# Do the Digits of Pi Actually Contain All of Shakespeare

## If pi is a “normal” number, the constant would contain much more than Shakespeare, resolving why such a random-looking number lives at the heart of simple circles

published : 24 March 2024

All circles, from onion rings to Saturn’s rings, share a magnificent property: their circumferences stretch about three times longer than their diameters. To be more precise (though still not exact), the circumferences are 3.14159, or pi, times longer. Circles are such fundamental shapes that pi, the number that governs them, stamps its signature across the mathematical world. Pi is an irrational number, meaning its decimal expansion never terminates (like one fourth does: 0.25) nor repeats (like one third does: 0.33333…). For such a perfectly symmetric—once considered divine—shape, it might seem surprising that circles obey such a disordered, abnormal number like pi. Why didn’t the universe pick a normal ratio like 3 for its simplest shape, much to piphilologists’ chagrin? Actually mathematicians believe that pi is normal—both in a colloquial and a technical sense. As we’ll see, normal numbers are simultaneously bizarre and mundane. If pi is normal it would imply that the constant contains much more than just Shakespeare, and it may also resolve the mystery of why such a random-looking number lives at the heart of simple circles. Normal numbers have decimal representations that contain every digit from 0 to 9 equally often and contain every two-digit sequence from 00 to 99 equally often. That’s true as well for three-digit sequences and beyond. In the long run the decimal expansion shows no favoritism toward any particular digits or pattern of them. Intuitively, if you pick a digit at random from a normal number, there should be a one-in-10 chance that it’s a 7 and a one-in-10 chance that it’s a 0. If you pick two consecutive digits, there should be a one-in-100 chance that it’s 63 or any other two-digit sequence. To understand just how bizarre normal numbers are, let’s imagine the digits of a normal number encoding text: 01 stands for “a,” 02 stands for “b,” and so on, designating unique two-digit numbers to every letter and punctuation mark. A consecutive string of numbers may encode a word, for example 160905 translates to “pie.” With this setup, normal numbers contain every possible text that has been written or could be written. Somewhere in the far reaches of the infinite decimal you’ll find all of Beyonce’s lyrics, an exact copy of this article, a detailed description of what will happen to you tomorrow, every conversation you’ve ever had verbatim, and yes, every work of Shakespeare. You’ll also find every variant of these texts, including Hamlet where Claudius speaks only in pig Latin and infinitely many false narratives about what will happen to you tomorrow, all amidst vast stretches of garbled nonsense. The longer the text, the farther out past the decimal point you’ll likely have to search. The word “bard,” encoded as 02011804 in our scheme, first appears over 82 million digits into pi. You would have to plunge unimaginable depths before chancing upon a sonnet, let alone an entire play. But infinity doesn’t run out of space. Just because a decimal is infinite and nonrepeating (i.e., irrational) does not mean that number would necessarily be categorized as normal. For example, consider the number 0.01001000100001… where an increasing number of zeroes separate the ones. This decimal goes on forever and never falls into a repeating loop, but even the simple numbers “7” and “11” never appear. Mathematicians have not been able to prove that pi is normal. Technically a number could contain all text without every string occurring equally often as required by normality. This weaker condition is called disjunctivity, and we don’t know whether pi is disjunctive either. In fact, any single digit might not appear infinitely many times in pi. For all we know, after the quadrillionth digit, fives could never appear in pi again. Statistical tests of trillions of digits of pi do accord with normality, but testing any finite number of digits will never suffice for a proof.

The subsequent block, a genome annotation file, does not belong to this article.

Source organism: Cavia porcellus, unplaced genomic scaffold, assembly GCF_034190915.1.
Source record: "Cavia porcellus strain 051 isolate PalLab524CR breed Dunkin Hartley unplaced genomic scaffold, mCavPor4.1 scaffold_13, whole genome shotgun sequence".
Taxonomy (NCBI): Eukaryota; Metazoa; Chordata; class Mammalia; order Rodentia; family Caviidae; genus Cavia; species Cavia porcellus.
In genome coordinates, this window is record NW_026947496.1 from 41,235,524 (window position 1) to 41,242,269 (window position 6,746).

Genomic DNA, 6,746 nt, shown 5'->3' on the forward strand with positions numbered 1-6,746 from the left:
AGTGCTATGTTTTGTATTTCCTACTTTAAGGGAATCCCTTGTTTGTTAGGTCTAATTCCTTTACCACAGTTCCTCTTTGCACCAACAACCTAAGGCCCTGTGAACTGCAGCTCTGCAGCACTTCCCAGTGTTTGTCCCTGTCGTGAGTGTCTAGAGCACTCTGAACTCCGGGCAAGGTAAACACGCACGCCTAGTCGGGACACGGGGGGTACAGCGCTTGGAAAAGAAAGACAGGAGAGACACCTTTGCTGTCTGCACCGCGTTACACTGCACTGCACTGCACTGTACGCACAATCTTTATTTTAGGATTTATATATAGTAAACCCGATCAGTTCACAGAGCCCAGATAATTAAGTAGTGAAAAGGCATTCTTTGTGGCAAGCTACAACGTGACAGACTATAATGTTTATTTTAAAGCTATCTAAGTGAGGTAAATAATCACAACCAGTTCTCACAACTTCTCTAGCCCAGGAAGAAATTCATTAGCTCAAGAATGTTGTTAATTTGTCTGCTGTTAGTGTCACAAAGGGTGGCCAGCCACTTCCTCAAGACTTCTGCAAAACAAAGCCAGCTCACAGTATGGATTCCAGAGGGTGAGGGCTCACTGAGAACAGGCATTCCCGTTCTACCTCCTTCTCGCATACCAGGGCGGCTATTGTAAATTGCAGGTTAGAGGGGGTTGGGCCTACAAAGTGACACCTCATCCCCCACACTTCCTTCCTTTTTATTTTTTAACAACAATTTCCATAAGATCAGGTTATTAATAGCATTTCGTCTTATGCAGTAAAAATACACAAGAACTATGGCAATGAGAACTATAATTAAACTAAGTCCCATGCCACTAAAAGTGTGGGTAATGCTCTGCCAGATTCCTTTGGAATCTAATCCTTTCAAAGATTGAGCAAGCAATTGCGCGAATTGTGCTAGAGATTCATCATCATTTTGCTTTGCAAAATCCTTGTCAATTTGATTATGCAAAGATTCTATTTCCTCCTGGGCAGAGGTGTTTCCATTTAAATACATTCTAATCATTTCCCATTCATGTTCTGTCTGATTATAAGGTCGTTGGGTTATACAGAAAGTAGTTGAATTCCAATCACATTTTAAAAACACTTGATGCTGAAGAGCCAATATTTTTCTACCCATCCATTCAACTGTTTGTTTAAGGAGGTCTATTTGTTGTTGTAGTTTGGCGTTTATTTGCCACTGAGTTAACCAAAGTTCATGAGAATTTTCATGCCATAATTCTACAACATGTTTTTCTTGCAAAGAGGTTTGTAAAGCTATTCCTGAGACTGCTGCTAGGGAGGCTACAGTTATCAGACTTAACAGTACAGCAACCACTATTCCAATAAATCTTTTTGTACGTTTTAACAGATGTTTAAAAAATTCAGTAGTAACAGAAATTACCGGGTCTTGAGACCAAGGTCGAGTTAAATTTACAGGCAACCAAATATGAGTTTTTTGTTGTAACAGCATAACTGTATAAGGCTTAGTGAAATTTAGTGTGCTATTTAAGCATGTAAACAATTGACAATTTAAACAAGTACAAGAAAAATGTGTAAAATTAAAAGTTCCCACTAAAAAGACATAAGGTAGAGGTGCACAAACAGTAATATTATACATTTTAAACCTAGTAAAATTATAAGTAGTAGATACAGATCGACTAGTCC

Mathematicians think that pi, Euler’s number (e), the square root of two, and most of your other favorite irrational numbers are normal. However, proving that for any particular number is remarkably difficult. We only know a few concrete examples, the simplest being the Champernowne constant. To construct that number, you merely concatenate all of the integers in ascending order after a decimal point: .12345678910111213… Silly as the Champernowne constant may be, it was one of the earliest proven examples of a specific number being normal, and the proof is not trivial. Given the strange properties of normal numbers and how few specific examples we know, why do we suspect that pi is normal? Here’s the mundane (but also amazing) part: almost all numbers are normal. If you were to close your eyes and pick a point on the number line at random, the probability you choose a normal number (and hence one that encodes all of Shakespeare) is, well, 100 percent. Typically we think of 100 percent probability as “guaranteed to happen,” but this meaning breaks down when dealing with infinite sets. Of course it’s possible that you happen to pick an integer like 743 or a fraction like ⅘, neither of which is normal, but the density of normal numbers dwarfs such possibilities so thoroughly that it’s appropriate to call the probability 100 percent. We’ll set aside the details, but probability gets weird in the vicinity of infinity.